• Acceptance phase - The reiterative procedures include verifying and documenting:
    • Equipment and subsystem capacity and seasonal performance tests, correlating the results to the design criteria
    • Environmental Testing
    • Deferred functional performance tests
    • Itemized list of corrective measures
    • Intersystem functional tests
    • Fine tuning including reassessment of design values and control setpoints to achieve the required performance
    • Submission and receipt of the "as built" drawings
    • Prepare acceptance documentation
    • Operator Training- The Operator participation in helping or watching the initial startup, testing and adjusting of each system should be an important part of the training strategy with instruction coming from various qualified sources, such as:
      • The appropriate team member should instruct the operators on the intended operation and limitations of each system during full- and part-load conditions, indoor air quality control, energy conservation and emergency procedures.
      • Each major equipment manufacturer and system supplier should instruct on their installed equipment including a review of the O&M manuals, recommended maintenance and calibration procedures, schedule, spare parts inventory, and parts availability.
      • The test and balance contractor should provide training in the testing and ongoing adjustment and rebalancing procedures necessary to maintain and verify proper performance.
        • Final Acceptance
        • Post-Acceptance Phases - continuing periodic retesting of major systems and subsystems, particularly after any alterations and changes. Identify procedures for scheduling preventive maintenance, and handling and documenting of complaints. Continuing complaints may indicate the need for recommissioning of affected systems.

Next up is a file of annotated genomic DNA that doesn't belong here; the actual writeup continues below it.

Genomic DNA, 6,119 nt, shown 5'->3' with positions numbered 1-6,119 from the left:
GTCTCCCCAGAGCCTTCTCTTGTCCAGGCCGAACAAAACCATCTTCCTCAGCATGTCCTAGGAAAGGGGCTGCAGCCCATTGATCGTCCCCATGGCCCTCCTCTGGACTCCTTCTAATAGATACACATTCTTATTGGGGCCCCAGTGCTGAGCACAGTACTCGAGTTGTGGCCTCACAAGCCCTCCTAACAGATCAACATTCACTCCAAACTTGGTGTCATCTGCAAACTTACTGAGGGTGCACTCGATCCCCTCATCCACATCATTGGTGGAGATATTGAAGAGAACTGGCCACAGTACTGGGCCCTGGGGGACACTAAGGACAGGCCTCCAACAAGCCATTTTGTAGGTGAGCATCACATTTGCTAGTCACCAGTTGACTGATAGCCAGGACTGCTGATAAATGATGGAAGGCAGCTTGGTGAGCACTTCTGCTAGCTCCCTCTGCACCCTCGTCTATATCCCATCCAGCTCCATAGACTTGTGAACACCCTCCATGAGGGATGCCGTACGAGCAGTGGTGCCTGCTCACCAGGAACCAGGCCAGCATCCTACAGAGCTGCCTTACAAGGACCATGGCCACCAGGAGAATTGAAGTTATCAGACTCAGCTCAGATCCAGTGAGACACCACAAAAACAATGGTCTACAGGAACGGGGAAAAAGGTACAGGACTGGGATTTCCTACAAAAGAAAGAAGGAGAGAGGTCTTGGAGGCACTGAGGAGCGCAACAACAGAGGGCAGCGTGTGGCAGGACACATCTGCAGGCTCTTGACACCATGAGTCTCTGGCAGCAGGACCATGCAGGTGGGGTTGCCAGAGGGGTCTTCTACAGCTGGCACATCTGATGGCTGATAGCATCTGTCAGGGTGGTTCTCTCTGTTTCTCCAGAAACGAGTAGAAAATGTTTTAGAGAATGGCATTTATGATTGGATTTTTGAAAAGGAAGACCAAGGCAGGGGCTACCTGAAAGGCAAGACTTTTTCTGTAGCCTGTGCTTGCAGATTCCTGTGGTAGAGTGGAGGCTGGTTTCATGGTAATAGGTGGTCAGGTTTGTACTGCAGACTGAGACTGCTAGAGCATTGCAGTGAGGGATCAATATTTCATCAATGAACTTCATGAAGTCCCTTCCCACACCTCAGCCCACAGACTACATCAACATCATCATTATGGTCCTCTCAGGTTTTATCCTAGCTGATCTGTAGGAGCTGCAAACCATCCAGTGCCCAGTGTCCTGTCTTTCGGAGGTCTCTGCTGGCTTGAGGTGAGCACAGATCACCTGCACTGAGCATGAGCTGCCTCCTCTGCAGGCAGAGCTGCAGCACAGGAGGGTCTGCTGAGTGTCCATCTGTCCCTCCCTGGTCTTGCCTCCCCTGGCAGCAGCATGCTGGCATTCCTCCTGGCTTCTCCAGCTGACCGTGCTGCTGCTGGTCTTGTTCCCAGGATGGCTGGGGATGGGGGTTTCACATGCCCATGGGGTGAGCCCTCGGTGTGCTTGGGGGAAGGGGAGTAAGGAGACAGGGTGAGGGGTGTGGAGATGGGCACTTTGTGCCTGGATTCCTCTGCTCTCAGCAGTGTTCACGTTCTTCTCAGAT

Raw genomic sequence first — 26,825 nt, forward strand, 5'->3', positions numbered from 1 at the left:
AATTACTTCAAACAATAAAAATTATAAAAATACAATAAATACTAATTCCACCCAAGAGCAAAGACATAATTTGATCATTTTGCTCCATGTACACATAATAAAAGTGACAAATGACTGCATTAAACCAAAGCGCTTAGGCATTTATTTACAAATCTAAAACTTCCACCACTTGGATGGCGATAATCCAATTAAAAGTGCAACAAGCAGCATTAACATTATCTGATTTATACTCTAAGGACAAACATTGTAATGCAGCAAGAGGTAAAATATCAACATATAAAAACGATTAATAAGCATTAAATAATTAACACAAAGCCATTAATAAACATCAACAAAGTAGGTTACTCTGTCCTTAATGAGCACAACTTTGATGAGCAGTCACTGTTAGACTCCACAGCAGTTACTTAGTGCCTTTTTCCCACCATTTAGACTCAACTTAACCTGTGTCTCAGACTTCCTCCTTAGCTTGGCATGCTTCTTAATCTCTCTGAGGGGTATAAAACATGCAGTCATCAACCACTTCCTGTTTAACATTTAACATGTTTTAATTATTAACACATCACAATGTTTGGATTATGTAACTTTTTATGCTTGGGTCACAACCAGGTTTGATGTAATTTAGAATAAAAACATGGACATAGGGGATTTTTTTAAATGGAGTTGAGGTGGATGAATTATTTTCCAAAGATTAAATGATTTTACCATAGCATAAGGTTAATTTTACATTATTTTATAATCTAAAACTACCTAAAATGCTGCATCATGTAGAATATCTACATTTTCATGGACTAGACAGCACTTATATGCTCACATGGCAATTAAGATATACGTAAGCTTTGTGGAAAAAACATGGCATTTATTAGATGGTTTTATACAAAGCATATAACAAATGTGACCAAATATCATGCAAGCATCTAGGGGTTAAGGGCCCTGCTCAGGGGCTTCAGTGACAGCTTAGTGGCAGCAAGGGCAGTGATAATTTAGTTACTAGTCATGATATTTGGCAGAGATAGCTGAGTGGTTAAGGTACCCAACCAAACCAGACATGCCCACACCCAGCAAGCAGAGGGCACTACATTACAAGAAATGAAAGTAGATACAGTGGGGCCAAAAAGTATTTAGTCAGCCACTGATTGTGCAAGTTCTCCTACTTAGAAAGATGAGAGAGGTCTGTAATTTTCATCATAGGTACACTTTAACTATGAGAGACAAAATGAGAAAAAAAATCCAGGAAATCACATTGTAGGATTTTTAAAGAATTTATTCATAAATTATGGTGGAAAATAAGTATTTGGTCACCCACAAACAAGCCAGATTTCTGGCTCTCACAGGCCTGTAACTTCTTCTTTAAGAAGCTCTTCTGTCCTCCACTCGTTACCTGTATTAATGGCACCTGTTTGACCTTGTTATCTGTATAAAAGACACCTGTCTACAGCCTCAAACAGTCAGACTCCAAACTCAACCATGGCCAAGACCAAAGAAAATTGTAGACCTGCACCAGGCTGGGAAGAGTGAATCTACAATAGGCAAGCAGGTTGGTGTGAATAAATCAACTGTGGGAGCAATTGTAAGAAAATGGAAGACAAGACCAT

An overriding factor of importance is that the specification documents describe how each system is designed and defines the acceptable tolerances. Inspection during construction is part of good engineering practice and should not be overlooked or minimized.


    This diagram indicates some of the acceptance phase checklist items of one step in commissioning a fan - the static prefunctional inspection. In addition functional tests are conducted to confirm the fan operates as required in combination with other components of the overall HVAC system, such as:

    • Safety shutdowns in response to smoke detector and freeze alarms; test alarms for manual or automatic reset as appropriate.
    • Proper control from building automation system (BAS)
    • Automatic regulation by appropriate control inputs
    • Interlocking of the fan with other equipment and checking that other fan operation does not cause the fan to freewheel backwards, which could trip a Variable Speed Drive on startup.

    The O&M staff should be part of the commissioning process during the inspection and tests, including a thorough walk-around and inspection followed by an explanation of the system operation.

Building Commissioning Cost

Dollar Signs

Commissioning can be very expensive and the cost varies with size, complexity and number of systems to be tested. References indicate the cost can range from 1.5 to 6 percent of the mechanical cost, 2 to 3 percent of the electrical cost, and 1 to 3 percent of the total building cost.

This cost is justified by even the partial loss of efficiency in building operation, which could cost much more than the commissioning cost. In addition, excessive callbacks and warranty claims and expense can also cost the designer, contractor, manufacturer and owner a lot of time and money, not to mention the aggravation. Projects where the environmental and life safety aspects are critical obviously deserve a full commissioning investment. Certainly, not all commercial buildings fall into this category.


The Building Commissioning Association

Links to Related Topics

Building Reuse
Humidity Control
Sick Building Syndrome